Prior to trial, we successfully moved the court to dismiss plaintiff’s intentional infliction of emotional distress claim, arguing that pursuant to Kentucky law the claim was precluded by his age discrimination claim. We also successfully limited the evidence plaintiff sought to use at trial, including evidence of the company’s overall financial state as described in public filings.
During the eight-day trial in Jefferson Circuit Court, we established the company’s non-discriminatory reason for plaintiff’s termination: his highly paid job position was eliminated for business reasons due to a corporate restructuring. The jury of seven men and five women determined that age was not a “substantial motivating factor” in terminating the executive or in refusing to offer him another job position, finding for the defendant on both counts of age discrimination. The plaintiff did not appeal the jury’s verdict and the case is now final.
9-RC-17844 - Rockspring Development, 353 NLRB No. 105 (2004-2009)
UMWA election where initial tally of ballots was 110 for and 103 against union representation with 9 outcome determinative challenged ballots in 2004. Represented clients in hearings on challenge ballots and appeals, including challenges on supervisory and managerial status of challenged voters. Ultimately, all ballots were opened with final election results in 2009 of 110 for and 112 against union representation.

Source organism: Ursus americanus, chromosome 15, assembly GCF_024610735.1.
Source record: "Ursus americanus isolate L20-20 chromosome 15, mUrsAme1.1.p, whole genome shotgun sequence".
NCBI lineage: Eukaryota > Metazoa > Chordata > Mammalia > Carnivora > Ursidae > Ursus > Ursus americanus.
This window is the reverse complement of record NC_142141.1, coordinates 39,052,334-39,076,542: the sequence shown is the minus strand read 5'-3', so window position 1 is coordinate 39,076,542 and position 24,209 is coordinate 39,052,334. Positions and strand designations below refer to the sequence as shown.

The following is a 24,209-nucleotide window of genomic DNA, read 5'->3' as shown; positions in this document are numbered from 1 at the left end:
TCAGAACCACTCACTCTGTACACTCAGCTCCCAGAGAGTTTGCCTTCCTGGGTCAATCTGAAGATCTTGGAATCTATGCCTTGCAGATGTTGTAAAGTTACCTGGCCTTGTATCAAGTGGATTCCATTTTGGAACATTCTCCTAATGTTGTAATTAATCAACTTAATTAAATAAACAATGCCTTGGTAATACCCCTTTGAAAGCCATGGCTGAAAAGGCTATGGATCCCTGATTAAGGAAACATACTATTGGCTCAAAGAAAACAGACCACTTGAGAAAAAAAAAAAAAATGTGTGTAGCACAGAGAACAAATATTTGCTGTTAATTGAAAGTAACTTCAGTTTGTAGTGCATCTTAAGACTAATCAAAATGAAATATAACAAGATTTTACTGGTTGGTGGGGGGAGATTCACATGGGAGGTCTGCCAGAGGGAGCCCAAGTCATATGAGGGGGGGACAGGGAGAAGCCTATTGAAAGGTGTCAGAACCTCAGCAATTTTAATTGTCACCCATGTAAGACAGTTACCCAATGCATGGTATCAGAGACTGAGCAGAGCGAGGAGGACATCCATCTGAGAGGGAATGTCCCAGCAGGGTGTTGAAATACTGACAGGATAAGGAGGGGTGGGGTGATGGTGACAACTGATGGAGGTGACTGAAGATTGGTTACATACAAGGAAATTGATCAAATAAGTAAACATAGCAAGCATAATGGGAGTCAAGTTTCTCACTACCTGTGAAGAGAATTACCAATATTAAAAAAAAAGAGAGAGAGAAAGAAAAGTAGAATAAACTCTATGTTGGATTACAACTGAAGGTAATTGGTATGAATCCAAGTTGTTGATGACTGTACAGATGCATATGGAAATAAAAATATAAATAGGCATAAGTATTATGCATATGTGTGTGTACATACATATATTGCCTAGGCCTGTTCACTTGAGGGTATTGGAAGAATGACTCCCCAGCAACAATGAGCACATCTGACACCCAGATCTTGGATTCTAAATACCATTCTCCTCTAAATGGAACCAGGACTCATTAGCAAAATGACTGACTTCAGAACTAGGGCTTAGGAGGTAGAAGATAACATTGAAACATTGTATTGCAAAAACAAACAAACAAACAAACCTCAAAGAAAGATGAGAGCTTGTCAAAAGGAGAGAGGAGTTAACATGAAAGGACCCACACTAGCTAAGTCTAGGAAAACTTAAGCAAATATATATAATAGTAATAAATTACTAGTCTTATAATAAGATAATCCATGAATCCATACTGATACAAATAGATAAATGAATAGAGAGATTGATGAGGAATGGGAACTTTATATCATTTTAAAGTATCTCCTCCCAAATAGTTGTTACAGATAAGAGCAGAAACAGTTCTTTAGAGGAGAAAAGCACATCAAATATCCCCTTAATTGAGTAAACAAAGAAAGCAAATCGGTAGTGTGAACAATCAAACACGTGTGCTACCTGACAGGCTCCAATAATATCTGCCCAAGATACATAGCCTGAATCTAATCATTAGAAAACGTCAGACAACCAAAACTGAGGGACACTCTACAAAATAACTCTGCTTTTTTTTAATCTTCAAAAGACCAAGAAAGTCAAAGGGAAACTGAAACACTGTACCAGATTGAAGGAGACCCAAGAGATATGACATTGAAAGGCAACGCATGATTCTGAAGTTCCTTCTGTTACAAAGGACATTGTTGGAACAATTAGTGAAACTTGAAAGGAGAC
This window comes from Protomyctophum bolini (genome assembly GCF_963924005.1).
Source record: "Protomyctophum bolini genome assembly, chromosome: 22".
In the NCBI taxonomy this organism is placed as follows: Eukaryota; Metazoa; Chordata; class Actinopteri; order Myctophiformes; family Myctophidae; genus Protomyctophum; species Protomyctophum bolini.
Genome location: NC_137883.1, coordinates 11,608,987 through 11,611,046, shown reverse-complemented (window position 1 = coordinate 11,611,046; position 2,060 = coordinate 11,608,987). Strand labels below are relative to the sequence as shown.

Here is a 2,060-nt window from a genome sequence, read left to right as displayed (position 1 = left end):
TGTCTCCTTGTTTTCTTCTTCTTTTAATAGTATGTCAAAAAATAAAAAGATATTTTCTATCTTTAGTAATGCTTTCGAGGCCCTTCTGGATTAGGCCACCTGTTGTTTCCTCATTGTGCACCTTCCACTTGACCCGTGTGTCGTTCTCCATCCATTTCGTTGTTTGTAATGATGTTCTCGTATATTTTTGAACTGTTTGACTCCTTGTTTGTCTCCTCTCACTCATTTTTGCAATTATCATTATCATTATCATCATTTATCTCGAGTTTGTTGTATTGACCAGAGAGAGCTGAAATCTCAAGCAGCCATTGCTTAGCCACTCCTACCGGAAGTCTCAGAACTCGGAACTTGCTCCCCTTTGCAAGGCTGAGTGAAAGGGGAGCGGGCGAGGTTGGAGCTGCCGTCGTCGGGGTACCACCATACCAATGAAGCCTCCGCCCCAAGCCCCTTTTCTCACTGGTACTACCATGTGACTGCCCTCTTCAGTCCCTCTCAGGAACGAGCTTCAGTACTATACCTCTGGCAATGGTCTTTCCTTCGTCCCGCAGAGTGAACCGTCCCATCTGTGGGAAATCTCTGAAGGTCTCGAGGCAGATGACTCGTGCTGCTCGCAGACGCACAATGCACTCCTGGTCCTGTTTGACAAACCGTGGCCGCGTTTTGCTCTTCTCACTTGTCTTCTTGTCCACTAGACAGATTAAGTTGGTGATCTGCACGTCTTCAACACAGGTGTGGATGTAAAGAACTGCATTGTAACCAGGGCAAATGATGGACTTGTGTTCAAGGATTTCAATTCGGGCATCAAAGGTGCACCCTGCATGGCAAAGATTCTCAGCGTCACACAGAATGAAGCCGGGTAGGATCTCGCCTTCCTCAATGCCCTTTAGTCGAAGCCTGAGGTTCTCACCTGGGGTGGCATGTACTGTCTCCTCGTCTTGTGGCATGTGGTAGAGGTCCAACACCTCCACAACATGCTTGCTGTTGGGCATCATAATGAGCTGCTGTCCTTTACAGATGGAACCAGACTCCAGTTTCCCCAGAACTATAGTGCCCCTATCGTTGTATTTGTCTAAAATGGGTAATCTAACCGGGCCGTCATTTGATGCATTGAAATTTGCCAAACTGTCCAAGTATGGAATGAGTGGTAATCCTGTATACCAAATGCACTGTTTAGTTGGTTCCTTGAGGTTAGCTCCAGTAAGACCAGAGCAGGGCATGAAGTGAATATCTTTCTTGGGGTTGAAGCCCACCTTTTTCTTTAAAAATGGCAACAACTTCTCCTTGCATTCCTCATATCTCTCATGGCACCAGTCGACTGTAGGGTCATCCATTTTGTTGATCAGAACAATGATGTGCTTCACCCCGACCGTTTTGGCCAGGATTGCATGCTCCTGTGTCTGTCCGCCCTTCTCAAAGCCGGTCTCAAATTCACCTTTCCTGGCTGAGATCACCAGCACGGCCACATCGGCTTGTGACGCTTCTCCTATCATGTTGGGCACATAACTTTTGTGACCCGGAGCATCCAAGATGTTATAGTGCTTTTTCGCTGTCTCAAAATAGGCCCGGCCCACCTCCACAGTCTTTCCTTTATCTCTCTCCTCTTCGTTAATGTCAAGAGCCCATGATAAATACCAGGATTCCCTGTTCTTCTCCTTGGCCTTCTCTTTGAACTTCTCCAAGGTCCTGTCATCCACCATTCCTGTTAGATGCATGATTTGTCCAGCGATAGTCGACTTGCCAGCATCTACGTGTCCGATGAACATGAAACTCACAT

27-CA-20837 – Foundation Coal West, Inc. (2008)
Successfully represented company in subsequent case regarding failure to promote union organizer and settled new allegations regarding additional distribution of literature issues.
6-RC-12619 – Simonton Windows (2008)
Represented employer in R proceedings on unit under-inclusive issues and succeeded in having union withdraw its petition. Also provided labor law training to supervisors.
9-CA-44064 – Magnum Coal Company and Apogee Coal Company (2008)
Successfully defended company in unilateral change charge on implementing drug testing program after company's discussions with union and it's clean unmistakable waiver.
9-RC-18206 – Carmeuse Lime LLC, (2008)
Represented employer in R proceedings and gave legal advice on lawful Section 8(c) communications during election campaign. Union won election 76-71.
Foundation Coal West, Inc., 352 NLRB No. 22 - 27-CA-20202; 27-CA-20295 (2007-2008)
Represented company in NLRB solicitation and distribution cases incident to union organizing drive and issues surrounding distribution of literature in a mixed-use venue.
9-CA-43629 - Carmeuse Lime LLC, (2007)